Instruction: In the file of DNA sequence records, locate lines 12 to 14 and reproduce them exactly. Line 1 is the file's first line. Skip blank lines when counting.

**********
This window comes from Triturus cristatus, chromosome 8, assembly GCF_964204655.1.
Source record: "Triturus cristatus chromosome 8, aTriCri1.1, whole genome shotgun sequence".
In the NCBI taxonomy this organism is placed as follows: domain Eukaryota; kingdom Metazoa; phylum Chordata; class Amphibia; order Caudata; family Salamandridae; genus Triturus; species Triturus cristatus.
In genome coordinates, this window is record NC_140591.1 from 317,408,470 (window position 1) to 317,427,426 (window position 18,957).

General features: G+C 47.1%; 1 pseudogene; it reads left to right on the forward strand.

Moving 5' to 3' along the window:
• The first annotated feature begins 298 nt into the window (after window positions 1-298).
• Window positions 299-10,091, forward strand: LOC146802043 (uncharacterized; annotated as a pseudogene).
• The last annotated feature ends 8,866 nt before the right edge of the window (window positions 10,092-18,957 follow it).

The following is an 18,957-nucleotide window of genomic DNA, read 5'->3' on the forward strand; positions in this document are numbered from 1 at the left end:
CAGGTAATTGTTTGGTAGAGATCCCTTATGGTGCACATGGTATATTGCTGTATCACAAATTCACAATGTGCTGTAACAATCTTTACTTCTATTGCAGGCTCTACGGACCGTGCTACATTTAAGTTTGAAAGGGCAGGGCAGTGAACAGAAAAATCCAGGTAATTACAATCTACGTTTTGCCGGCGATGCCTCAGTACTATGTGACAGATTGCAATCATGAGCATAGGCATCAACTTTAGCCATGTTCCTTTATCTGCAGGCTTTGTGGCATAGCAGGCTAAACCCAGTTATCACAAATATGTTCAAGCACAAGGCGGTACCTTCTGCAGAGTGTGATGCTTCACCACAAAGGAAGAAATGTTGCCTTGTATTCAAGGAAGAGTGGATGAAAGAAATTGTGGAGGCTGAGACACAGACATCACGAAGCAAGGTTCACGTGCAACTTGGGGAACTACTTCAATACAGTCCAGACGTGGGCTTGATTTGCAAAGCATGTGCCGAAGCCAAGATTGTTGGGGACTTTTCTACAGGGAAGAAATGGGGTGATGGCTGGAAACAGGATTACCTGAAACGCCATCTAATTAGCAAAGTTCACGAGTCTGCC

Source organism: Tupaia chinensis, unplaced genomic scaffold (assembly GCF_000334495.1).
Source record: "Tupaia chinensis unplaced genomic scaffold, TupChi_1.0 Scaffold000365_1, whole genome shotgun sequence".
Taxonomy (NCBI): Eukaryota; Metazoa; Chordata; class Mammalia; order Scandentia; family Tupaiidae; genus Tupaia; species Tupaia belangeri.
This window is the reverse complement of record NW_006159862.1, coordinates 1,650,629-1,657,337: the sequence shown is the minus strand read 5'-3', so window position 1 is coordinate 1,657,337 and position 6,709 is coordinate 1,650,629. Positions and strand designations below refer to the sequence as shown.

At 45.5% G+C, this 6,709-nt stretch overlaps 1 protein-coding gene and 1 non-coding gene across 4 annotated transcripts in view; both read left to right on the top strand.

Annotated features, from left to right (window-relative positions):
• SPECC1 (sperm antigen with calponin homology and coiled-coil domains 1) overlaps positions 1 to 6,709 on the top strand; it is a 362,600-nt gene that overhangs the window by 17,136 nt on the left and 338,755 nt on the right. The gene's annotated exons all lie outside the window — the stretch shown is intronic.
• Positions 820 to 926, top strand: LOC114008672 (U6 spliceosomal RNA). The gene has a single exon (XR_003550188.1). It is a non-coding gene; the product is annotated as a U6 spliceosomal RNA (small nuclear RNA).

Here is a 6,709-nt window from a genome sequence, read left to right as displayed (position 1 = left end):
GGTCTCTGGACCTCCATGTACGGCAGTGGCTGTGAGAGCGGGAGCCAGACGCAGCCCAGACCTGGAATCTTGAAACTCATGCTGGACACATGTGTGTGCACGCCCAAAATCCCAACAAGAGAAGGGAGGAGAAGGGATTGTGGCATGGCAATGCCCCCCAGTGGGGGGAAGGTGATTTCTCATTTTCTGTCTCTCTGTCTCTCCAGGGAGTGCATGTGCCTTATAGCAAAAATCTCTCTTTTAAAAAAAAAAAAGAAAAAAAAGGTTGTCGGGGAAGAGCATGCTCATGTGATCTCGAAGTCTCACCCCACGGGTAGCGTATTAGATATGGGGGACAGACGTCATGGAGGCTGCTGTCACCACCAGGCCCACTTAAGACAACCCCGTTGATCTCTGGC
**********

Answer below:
Source organism: Tupaia chinensis, unplaced genomic scaffold (assembly GCF_000334495.1).
Source record: "Tupaia chinensis unplaced genomic scaffold, TupChi_1.0 Scaffold000365_1, whole genome shotgun sequence".
Taxonomy (NCBI): Eukaryota; Metazoa; Chordata; class Mammalia; order Scandentia; family Tupaiidae; genus Tupaia; species Tupaia belangeri.